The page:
He’d paid very little attention to the two dead men he’d passed on his way into the room, even though he’d known one of them pretty well. Maxwell Lee had been an excellent chief of security, but Thomas knew when it was too late to save someone, and the bullet wound between Maxwell’s eyes indicated that “too late” had been about five minutes before. An older Caucasian man also stared toward the ceiling—unseeing. He, too, was dead.
But the man Ludwig had been working on was fighting, despite all his wounds.
Thomas had immediately assessed those injuries. The worst two were gunshots to the head and the chest. But the bullet wedged into Eric’s chest had clipped Eric’s aorta, so it had to be dealt with first. Almost a week later, after a medically induced coma had allowed the swelling around the bullet in Eric’s brain to go down a little, Thomas had been able to remove that one too. Luckily, it had lodged shallowly, about the “best” place a bullet could be in a brain, though it had come dangerously close to hitting the part of Northman’s brain which controlled his memory.
The other three shots had been nasty too. One had hit Eric’s spleen, which had to be removed. Ironically, the closest Eric had come to dying on the operating table had been when his spleen had ruptured, even as Thomas had been working on his aorta. However, he’d been able to guide the surgeon assisting him to perform an emergency spleen removal, even as he’d finished up repairing the aorta.
But it had been touch and go.
Another bullet had clipped Eric’s femoral artery, which had required yet another surgery. The fifth bullet had gone through the side of his neck and then had grazed his wife’s head. An inch in any direction, and any one of the bullets could have killed Eric Northman, but none of them had.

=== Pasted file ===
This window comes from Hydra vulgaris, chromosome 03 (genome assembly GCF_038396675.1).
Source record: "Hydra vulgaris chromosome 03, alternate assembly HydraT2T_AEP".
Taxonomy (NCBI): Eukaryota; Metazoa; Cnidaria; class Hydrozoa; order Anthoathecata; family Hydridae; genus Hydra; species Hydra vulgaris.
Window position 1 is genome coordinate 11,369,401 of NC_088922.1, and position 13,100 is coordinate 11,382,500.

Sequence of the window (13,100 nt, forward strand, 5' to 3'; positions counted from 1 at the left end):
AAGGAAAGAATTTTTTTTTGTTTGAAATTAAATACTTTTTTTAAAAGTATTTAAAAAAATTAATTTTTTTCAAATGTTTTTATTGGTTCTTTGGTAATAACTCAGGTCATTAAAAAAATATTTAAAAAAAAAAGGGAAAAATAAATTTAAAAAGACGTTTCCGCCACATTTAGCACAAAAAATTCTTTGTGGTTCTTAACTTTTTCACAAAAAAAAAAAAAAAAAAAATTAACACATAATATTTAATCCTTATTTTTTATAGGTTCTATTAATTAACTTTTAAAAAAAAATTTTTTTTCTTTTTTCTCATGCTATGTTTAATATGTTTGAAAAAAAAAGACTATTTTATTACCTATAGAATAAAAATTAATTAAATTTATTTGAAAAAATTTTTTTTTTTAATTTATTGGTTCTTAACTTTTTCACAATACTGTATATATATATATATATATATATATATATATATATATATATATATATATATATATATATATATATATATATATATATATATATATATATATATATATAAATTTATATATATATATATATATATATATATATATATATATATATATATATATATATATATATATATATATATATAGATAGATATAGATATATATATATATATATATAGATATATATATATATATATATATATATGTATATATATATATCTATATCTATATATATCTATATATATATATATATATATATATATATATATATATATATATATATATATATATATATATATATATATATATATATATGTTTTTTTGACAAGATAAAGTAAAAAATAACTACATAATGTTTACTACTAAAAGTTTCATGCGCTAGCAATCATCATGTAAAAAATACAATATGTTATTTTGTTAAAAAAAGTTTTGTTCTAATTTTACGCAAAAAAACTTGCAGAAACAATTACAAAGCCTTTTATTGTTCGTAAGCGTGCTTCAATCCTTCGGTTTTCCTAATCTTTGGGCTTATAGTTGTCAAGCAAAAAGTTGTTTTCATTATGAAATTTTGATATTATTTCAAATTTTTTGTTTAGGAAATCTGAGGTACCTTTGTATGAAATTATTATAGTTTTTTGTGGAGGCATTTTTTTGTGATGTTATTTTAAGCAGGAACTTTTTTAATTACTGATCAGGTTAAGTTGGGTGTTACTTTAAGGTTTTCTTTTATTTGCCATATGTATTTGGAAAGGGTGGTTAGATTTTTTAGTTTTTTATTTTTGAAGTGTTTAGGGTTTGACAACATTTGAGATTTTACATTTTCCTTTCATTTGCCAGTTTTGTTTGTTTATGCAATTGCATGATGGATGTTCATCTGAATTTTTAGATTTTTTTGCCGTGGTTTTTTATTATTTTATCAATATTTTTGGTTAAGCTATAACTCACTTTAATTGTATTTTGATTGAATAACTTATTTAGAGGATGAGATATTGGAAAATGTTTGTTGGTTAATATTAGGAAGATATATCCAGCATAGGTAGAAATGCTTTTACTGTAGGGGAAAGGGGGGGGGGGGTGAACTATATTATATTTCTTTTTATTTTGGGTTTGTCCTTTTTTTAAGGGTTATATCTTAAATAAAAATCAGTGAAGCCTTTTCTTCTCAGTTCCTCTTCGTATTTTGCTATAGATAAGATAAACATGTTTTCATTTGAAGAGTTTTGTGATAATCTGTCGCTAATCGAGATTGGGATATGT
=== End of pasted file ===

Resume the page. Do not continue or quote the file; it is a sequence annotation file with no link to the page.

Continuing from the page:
Dr. Ludwig had proclaimed Eric Northman to be “fighter” enough to survive when Thomas had first come into the room to start working on him. Thomas had been skeptical at first, but now he tended to agree with his diminutive colleague.
For the last weeks, Dr. Cooper had chosen to continue to keep Eric in a coma so that the trauma to his body—especially after his brain surgery—would have a chance to heal.
“So—he’s waking up?” Bobby asked with a cautious smile.
“It looks like it,” Dr. Cooper returned with a smile of his own. He loved giving good news. “I’d figured that it would take a little longer for the medicine in Eric’s system to run its course, but it looks like he’s impatient. And, before you ask,” he said, anticipating Bobby’s next question, “all of his wounds are stable.”
“I told you so,” Dr. Ludwig pronounced triumphantly, though quietly, since Sookie and Johan were still sleeping soundly, nestled against Eric’s body.
In truth, Amy Ludwig felt downright elated—and vindicated! She didn’t know much, but she knew goddamned well that the presence of Sookie and Johan had saved Eric Northman’s life, just as much as Thomas Cooper’s considerable expertise had. Hell—who was she kidding—Sookie and Johan had mattered more!
Magic—had mattered more!
“Eric,” Bobby whispered desperately into his friend’s ear, obviously trying not to wake up Sookie and Johan. “Wake. The. Fuck. Up.”
Eric’s eyes popped open. At first they were uncertain and unfocused. Then they settled on Bobby accusingly. He tried to speak, but the plastic tube prevented it. He struggled against it a little.
Dr. Cooper approached Eric. “Hello, I’m Thomas,” the doctor said in a whisper. For the first time in his career, he was trying not to awaken an infant and a woman lain out on top of a patient.
Thomas sighed, but smiled all the same.